Do patients with type 2 diabetes still need to eat snacks?

The size and frequency of meals are important elements of nutrition, with considerable effects on the human health. A hypocaloric diet is a key component in both prevention and treatment of type 2 diabetes and it is usually apportioned into three main meals and two or three snacks in between.

Eating snacks is often advocated as a means of controlling body weight and glycaemic control, but studies endorsing this practice are lacking. In fact, it has been demonstrated that snacking leads to weight gain1 and increased risk of type 2 diabetes.2, 3 Snacking encourages higher energy intake by increasing food stimuli,4 hunger and the desire to eat,5 which is absolutely counterproductive to the treatment of type 2 diabetes.

On the other hand, diets incorporating intermittent fasting seem to be efficient for weight loss and type 2 diabetes risk reduction in overweight and obese populations.6 We have shown previously that breakfast and lunch consumption reduced body weight, hepatic fat content, fasting plasma glucose, C-peptide and glucagon, and increased insulin sensitivity more than a diet with the same caloric restriction divided into six more frequent meals7 in patients with type 2 diabetes. Also for glycaemic control it may be more beneficial to eat larger meals rich in fibre instead of dividing them into smaller portions.8

However, for a long-term effectiveness of any dietary approach not only metabolic benefits are important, but also the effects on quality of life and eating behaviour. To the best of our knowledge, no study has been published as yet on the effect of meal frequency on quality of life, depressive symptoms and eating behaviour in patients with type 2 diabetes.

In this secondary analysis of our previously published data, during a 24-week crossover trial, we studied quality of life, Beck depression score and eating behaviour in response to a hypocaloric diet consumed as either six (A6) or two meals, breakfast and lunch, per day (B2). The characteristics of the sample and the methods are described in detail elsewhere.7 Briefly, 54 patients with type 2 diabetes treated by oral hypoglycaemic agents (both men and women, aged 30–70 years, body mass index 27–50 kg/m2 and glycated haemoglobin 6–11.8%, that is, 42–105 mmol/mol) were randomized within a 24-week crossover single-centre study (conducted in Prague, the Czech Republic). After a 1-month run-in period, the participants began a 12-week regimen of either six (A6) or two (B2) meals a day. The A6 regimen consisted of three main meals (breakfast, lunch and dinner) and three smaller snacks in between. The B2 regimen consisted of breakfast (eaten between 0600 and 1000 hours) and lunch (eaten between 1200 and 1600 hours). Then the regimens were switched for subsequent 12 weeks. The study protocol was approved by the Institutional Ethics Committee.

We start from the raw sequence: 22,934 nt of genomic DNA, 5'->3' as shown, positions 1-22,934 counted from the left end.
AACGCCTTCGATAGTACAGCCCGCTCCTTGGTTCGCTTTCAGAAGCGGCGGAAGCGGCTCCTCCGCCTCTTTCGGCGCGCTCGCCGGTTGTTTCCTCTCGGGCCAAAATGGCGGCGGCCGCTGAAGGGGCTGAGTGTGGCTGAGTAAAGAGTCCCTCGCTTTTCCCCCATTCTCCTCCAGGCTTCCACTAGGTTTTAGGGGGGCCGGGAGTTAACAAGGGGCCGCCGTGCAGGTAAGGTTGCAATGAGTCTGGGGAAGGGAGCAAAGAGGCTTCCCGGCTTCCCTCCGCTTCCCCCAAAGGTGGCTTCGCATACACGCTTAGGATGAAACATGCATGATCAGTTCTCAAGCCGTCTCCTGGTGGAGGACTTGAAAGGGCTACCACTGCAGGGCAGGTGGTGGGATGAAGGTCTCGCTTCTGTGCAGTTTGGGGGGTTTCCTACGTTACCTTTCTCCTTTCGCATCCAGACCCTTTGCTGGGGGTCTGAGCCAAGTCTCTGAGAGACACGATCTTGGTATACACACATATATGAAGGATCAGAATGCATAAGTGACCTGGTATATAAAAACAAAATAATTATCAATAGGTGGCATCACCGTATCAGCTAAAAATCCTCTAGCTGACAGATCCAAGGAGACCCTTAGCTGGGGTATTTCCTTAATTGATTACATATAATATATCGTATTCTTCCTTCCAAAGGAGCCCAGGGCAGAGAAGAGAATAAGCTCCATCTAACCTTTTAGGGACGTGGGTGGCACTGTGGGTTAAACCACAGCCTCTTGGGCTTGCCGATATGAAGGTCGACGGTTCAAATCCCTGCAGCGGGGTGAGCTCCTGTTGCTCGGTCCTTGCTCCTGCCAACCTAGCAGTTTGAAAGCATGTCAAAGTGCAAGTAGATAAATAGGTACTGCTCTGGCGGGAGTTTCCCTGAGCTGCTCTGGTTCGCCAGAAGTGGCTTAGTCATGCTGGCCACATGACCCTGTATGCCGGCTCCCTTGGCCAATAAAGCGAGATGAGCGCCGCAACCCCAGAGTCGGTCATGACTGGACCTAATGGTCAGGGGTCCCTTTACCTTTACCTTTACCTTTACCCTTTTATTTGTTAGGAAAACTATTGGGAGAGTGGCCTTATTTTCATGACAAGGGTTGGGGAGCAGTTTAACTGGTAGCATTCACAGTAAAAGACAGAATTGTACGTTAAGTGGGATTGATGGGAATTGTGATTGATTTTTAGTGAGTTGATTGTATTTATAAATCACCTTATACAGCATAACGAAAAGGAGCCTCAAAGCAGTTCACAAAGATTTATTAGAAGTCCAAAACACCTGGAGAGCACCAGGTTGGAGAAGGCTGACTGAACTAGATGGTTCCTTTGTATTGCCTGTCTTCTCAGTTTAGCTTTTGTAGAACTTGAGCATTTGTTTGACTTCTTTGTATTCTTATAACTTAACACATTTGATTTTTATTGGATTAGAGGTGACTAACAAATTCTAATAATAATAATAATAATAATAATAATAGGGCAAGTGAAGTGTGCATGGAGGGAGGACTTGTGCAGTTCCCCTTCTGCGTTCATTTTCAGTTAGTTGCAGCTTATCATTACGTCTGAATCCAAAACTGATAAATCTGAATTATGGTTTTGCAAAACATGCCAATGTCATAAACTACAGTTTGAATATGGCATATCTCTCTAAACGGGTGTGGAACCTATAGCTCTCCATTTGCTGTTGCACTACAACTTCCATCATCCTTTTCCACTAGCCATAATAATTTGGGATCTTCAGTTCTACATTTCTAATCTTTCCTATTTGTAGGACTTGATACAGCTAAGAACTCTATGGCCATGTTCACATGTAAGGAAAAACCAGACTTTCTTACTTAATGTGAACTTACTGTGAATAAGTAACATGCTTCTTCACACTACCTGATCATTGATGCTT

The diet composition under both regimens followed the Study Group on Diabetes and Nutrition of the European Association for the Study of Diabetes guidelines, with the same caloric restriction of −500 kcal/day, based on the measurement of resting energy expenditure of each subject by indirect calorimetry (metabolic monitor VMAX; Sensor Medics, Anaheim, CA, USA). The diet derived 50–55% of total energy from carbohydrates, 20–25% protein, <30% fat (7% saturated fat, <200 mg/day of cholesterol), and 30–40 g/day of fibre. Participants were asked not to alter their exercise habits during the study.

Quality of life was assessed using two questionnaires: Obesity and Weight-Loss Quality of Life (OWLQoL) and Weight-Related Symptoms (WRSM)—see Supplementary Appendix 1 and 2.9 We used the Three- Factor Eating Questionnaire10 to monitor changes in eating behaviour and the Beck Depression Inventory to screen for depressive symptoms—see Supplementary Appendix 3.11 For statistical analysis we used a 2 × 2 crossover analysis of variance.